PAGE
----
While those things are real and damaging to Corbyn and his supporters, they ought to have been expected. The witless social climbers and careerist frauds that make up the Parliamentary Labour Party were never going to give up their cushy yes-men positions without a fight, and that the UK media would be largely hostile to someone so clearly identified with the ‘old’ left can be no surprise to anyone. What is therefore irritating to us who support Corbyn’s cause is how little of a plan there seems to have been: like the Brexiteers, victory seems to have been so unexpected that no real strategy or vision to provide an alternative to the status quo was ever formulated. It is sad to see Corbyn throw out some vague Keynesian stopgap measures every few months and to consider this an economic policy, when precisely the promise of a vision and a platform for a systematically different approach to the austerity ‘consensus’ is what led to Corbyn’s victory in the leadership race in the first place. On economics above all else a clear and systematic voice for change is expected of Corbyn, and to have to read Richard Murphy criticize Corbyn’s incompetence on this front from the left is unacceptable. Part of it is the lack of coherence; part of it also the lack of ability to get a message across. How many people actually know that abolishing tuition fees is a major plank of Corbyn’s manifesto?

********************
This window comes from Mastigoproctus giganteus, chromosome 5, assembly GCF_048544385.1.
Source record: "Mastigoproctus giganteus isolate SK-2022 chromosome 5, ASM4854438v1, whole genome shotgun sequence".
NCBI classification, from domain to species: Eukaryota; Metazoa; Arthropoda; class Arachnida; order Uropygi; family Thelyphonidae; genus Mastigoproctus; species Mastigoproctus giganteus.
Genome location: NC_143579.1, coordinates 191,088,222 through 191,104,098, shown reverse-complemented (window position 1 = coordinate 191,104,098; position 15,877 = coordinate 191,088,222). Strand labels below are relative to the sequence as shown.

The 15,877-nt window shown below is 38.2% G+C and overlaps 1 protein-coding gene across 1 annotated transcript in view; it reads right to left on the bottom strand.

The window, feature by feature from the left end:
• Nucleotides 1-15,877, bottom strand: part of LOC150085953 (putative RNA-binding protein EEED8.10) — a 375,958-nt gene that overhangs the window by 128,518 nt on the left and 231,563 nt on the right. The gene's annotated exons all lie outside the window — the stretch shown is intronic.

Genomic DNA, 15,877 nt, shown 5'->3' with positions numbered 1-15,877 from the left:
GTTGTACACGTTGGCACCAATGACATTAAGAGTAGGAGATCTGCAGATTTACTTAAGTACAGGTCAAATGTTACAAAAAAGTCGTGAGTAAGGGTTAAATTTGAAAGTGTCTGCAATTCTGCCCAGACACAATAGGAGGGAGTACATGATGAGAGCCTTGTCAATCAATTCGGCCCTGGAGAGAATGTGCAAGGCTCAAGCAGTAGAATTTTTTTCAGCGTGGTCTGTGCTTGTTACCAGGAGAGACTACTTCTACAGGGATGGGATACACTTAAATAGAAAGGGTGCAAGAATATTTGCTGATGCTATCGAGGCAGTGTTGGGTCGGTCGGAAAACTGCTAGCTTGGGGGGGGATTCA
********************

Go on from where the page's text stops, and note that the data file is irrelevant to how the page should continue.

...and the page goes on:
Similarly, there seems to have been hitherto the expectation that the PLP would ultimately play ball and that merely pronouncing good intentions of unity and harmony would bring it about. That there has been poor briefing, internal fighting and shadow cabinet wrangling is all nothing new, but more dangerous is Corbyn’s seeming serious underestimation of the forces arrayed against him. Fortunately, the present leadership race has revealed the reality of the egomania and careerism among the (post-)Blairite factions in the party, so that in this regard at least things have – hopefully – become more clear to all involved.